Shotgun proteomics is named for its similarity to shotgun sequencing, a method used in genomic sequencing from 1995-2005, which has since been replaced by next-generation technologies.1 Given the rapid advancement in technology for molecular biology and that shotgun proteomics has been around for more than 10 years, one might ask if this technology is now becoming outdated.
Shotgun proteomics has previously been described as “…the most powerful and comprehensive technique for mapping out the proteome”.2 First, the proteins are extracted from a biological sample and then digested. From there, reverse phase liquid chromatography or electrophoresis can be used to fractionate the resulting peptides. Next, tandem mass spectrometry (MS) is performed on the sample and the results are matched to previously known peptides.3
While this high-throughput approach enables researchers to analyze multiple proteins that may be present in a sample, confusion can arise if the resulting peptides end up matching ambiguously to multiple peptides in the database. This can happen in especially complex samples, such as infectious disease samples that can contain proteins from multiple organisms. To get around this issue, a number of analysis methods and statistical algorithms have been used to confidently validate and reconstruct proteins.4 Researchers are also looking at ways to enhance the identification of proteins during MS. It is estimated that the majority of proteins detected are currently inaccessible due to limitations with traditional mass spectrometry, and strategies are being developed to more fully understand how to maximize MS coverage.5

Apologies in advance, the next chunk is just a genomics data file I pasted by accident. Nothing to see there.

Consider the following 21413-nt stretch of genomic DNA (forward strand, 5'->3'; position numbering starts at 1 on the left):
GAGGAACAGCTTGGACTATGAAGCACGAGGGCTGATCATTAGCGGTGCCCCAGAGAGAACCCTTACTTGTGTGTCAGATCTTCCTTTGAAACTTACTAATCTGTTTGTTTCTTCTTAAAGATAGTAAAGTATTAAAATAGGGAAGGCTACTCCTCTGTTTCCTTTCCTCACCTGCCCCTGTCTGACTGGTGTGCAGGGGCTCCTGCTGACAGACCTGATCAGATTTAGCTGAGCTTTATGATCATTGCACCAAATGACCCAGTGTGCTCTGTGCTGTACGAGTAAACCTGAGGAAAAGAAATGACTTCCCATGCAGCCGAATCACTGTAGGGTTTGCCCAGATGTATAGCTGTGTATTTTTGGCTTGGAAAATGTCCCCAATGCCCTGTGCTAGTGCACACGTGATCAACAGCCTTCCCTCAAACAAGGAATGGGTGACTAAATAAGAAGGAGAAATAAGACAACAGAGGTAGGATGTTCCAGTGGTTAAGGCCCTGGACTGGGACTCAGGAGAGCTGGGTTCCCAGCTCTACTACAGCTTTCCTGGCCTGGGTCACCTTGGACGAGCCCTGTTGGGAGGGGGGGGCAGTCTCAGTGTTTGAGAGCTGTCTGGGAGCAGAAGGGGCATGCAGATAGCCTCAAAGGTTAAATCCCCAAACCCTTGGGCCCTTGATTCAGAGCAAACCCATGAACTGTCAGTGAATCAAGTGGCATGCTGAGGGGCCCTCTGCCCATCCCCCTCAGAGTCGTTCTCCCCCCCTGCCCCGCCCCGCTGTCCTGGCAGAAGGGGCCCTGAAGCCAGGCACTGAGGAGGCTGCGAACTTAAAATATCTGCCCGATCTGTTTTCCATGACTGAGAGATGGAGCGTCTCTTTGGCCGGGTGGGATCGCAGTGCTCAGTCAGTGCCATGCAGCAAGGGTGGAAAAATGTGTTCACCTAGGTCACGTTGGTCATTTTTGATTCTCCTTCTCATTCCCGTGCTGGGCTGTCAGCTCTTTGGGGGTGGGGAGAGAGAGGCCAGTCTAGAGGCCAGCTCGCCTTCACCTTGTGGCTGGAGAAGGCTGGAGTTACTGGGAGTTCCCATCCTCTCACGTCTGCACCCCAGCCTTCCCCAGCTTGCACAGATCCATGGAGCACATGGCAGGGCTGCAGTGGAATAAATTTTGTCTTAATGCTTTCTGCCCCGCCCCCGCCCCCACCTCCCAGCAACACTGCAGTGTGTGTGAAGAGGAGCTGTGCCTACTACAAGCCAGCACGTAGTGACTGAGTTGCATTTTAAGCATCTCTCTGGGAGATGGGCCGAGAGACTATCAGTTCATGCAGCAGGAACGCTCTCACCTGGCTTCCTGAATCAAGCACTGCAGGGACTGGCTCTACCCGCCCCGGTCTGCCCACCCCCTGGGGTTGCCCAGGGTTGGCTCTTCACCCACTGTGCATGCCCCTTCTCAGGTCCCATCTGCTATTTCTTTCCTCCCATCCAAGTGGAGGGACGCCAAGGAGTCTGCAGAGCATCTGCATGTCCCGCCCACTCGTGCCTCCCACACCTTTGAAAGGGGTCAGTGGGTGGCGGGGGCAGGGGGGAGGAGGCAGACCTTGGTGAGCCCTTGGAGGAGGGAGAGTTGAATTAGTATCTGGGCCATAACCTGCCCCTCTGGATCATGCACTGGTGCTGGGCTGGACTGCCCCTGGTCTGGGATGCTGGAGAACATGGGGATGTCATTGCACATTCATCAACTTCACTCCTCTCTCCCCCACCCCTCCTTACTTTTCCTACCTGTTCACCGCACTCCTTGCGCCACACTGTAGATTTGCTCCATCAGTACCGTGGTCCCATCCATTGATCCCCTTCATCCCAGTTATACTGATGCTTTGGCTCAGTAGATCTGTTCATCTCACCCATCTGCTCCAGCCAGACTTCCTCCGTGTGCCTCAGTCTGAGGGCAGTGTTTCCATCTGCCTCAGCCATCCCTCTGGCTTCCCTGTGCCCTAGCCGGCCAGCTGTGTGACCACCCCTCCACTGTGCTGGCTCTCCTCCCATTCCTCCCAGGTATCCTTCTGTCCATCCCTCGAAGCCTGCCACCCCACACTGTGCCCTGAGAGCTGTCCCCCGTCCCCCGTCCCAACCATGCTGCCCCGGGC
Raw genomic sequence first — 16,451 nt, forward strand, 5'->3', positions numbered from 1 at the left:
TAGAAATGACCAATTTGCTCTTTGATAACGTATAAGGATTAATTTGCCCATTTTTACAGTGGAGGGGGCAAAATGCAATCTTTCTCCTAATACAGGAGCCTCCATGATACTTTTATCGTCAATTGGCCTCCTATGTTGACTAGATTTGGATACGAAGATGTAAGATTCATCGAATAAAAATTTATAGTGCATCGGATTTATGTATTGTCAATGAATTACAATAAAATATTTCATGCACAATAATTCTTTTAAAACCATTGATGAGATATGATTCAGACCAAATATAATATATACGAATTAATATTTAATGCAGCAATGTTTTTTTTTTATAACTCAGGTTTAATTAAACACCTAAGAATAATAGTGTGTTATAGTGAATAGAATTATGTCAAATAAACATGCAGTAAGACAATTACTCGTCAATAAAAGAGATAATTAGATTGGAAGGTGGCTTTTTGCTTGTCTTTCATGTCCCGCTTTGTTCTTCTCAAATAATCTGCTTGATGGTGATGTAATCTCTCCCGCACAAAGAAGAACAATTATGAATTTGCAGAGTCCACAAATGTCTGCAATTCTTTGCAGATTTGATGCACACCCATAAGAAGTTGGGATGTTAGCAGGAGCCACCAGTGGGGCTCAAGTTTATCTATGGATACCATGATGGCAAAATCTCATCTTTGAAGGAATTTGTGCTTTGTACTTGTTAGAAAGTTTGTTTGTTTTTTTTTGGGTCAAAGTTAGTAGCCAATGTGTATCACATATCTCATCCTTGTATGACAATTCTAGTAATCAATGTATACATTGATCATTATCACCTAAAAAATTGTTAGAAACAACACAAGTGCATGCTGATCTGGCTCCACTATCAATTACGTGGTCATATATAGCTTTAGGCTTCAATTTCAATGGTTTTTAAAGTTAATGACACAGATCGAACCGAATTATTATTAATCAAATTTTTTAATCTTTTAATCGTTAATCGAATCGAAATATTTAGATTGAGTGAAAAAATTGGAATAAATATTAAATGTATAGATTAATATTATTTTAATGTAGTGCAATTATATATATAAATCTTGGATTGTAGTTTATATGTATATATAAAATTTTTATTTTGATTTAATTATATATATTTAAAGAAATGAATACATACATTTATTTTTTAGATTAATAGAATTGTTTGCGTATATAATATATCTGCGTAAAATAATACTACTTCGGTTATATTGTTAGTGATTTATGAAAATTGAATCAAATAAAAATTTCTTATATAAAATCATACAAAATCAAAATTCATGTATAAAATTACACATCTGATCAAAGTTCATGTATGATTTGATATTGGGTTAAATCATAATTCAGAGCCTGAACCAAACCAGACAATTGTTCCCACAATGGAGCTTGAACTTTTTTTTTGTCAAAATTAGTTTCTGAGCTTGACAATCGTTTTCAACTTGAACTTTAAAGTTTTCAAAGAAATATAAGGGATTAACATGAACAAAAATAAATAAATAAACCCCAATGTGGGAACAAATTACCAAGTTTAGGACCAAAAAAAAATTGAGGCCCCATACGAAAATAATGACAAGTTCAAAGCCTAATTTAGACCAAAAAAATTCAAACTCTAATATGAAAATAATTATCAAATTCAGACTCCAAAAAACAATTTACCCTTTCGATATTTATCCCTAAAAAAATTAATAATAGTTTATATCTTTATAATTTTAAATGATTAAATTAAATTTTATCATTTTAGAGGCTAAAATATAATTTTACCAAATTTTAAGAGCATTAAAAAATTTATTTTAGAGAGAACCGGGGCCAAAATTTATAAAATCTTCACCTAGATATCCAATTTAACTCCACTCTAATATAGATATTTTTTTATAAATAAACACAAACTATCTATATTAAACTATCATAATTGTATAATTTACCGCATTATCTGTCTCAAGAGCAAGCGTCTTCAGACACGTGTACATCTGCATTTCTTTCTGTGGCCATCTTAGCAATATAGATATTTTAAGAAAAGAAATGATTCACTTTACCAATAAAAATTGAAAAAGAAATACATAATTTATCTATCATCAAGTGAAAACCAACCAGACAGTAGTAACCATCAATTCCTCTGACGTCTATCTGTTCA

Shotgun proteomics methods are being paired with other techniques to gain a more complete picture of environmental changes in phosphate deficiency (Pi). Using shotgun proteomics, as well as whole-genome RNA sequencing, the Lan group investigated correlations between Pi deficiency-induced changes in transcriptome and proteome profiles in Arabidopsis roots and was able to reliably identify 13,298 proteins and 24,591 transcripts, subsets of 356 proteins and 3,106 mRNAs differentially expressed during Pi deficiency. They also noted that in several cases, upregulation of gene activity was observed solely at the protein level, and the information added novel aspects to key processes in the adaptation to Pi deficiency.6
Investigations using shotgun proteomics are now being adapted to areas of science that were previously dominated by DNA assays. In an article published in July 2012, Corthals et al. report on their new use of shotgun proteomics to detect disease in a 500 year-old Incan mummy. This type of work had never been done before and offers some distinct advantages over traditional methods. In the past, DNA assays could only detect the presence of pathogens and not infer disease since pathogens can be present without causing disease. Proteomics offers the ability to characterize multiple proteins simultaneously with less susceptibility to contamination than with PCR amplification.7
According to the PubMed database, there were 735 articles published from Jan 1, 2011 to Dec 31, 2012 using shotgun proteomics, with 212 of those articles published in 2011.8 As research techniques are further enhanced, new applications for shotgun proteomics will likely be found.
3. Marcotte, E.M. (2007) ‘How do shotgun proteomics algorithms identify proteins?‘, Nature Biotechnology, 25 (7), (pp. 755-757)
4. Shen, C., et al. (2008) ‘A hierarchical statistical model to assess the confidence of peptides and proteins inferred from tandem mass spectrometry‘, Bioinformatics, 24 (2), (pp 202-208)
5. Michalski, A., Cox J., and Mann M. (2011) ‘More than 100,000 detectable peptide species elute in single shotgun proteomics runs but the majority is inaccessible to data-dependent LC-MS/MS‘, Journal of Proteome Research, 10 (4), (pp. 1785-1793)
6. Lan, P., Li, W., and Schmidt, W. (2012) ‘Complementary Proteome and Transcriptome Profiling in Phosphate-Deficient Arabidopsis Roots Reveals Multiple Levels of Gene Regulation.’ Molecular and Cellular Proteomics, published July 25, 2012. doi: 10.1074/mcp.M112.020461
7. Corthals, A., et al. (2012) ‘Detecting the immune system response of a 500-year-old Incan mummy‘, published online July 25, 2012. doi: 10.1371/journal.pone.0041244
8. National Center for Biotechnology Information, PubMed database, http://www.ncbi.nlm.nih.gov/pubmed